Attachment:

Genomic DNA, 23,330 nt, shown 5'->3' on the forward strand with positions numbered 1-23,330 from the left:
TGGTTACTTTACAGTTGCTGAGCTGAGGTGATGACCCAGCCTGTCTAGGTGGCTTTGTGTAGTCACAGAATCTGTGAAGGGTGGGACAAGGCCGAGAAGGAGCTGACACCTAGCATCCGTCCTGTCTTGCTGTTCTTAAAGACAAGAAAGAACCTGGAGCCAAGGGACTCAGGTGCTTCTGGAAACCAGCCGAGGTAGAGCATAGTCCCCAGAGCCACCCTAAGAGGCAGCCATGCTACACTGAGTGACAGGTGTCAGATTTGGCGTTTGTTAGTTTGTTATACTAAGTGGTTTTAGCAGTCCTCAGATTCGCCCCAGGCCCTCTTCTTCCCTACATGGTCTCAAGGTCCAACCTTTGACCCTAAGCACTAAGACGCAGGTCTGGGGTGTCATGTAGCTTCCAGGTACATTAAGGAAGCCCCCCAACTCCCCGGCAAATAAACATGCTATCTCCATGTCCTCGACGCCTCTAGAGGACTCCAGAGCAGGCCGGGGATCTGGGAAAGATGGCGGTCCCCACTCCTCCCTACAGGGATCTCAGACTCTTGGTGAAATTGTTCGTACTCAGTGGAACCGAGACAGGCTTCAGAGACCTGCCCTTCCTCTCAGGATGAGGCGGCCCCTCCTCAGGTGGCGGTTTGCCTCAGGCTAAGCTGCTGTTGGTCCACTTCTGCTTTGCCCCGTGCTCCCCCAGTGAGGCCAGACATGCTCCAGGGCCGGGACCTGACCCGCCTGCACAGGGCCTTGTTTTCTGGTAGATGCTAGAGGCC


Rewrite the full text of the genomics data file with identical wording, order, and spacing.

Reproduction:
Genomic DNA, 23,330 nt, shown 5'->3' on the forward strand with positions numbered 1-23,330 from the left:
TGGTTACTTTACAGTTGCTGAGCTGAGGTGATGACCCAGCCTGTCTAGGTGGCTTTGTGTAGTCACAGAATCTGTGAAGGGTGGGACAAGGCCGAGAAGGAGCTGACACCTAGCATCCGTCCTGTCTTGCTGTTCTTAAAGACAAGAAAGAACCTGGAGCCAAGGGACTCAGGTGCTTCTGGAAACCAGCCGAGGTAGAGCATAGTCCCCAGAGCCACCCTAAGAGGCAGCCATGCTACACTGAGTGACAGGTGTCAGATTTGGCGTTTGTTAGTTTGTTATACTAAGTGGTTTTAGCAGTCCTCAGATTCGCCCCAGGCCCTCTTCTTCCCTACATGGTCTCAAGGTCCAACCTTTGACCCTAAGCACTAAGACGCAGGTCTGGGGTGTCATGTAGCTTCCAGGTACATTAAGGAAGCCCCCCAACTCCCCGGCAAATAAACATGCTATCTCCATGTCCTCGACGCCTCTAGAGGACTCCAGAGCAGGCCGGGGATCTGGGAAAGATGGCGGTCCCCACTCCTCCCTACAGGGATCTCAGACTCTTGGTGAAATTGTTCGTACTCAGTGGAACCGAGACAGGCTTCAGAGACCTGCCCTTCCTCTCAGGATGAGGCGGCCCCTCCTCAGGTGGCGGTTTGCCTCAGGCTAAGCTGCTGTTGGTCCACTTCTGCTTTGCCCCGTGCTCCCCCAGTGAGGCCAGACATGCTCCAGGGCCGGGACCTGACCCGCCTGCACAGGGCCTTGTTTTCTGGTAGATGCTAGAGGCC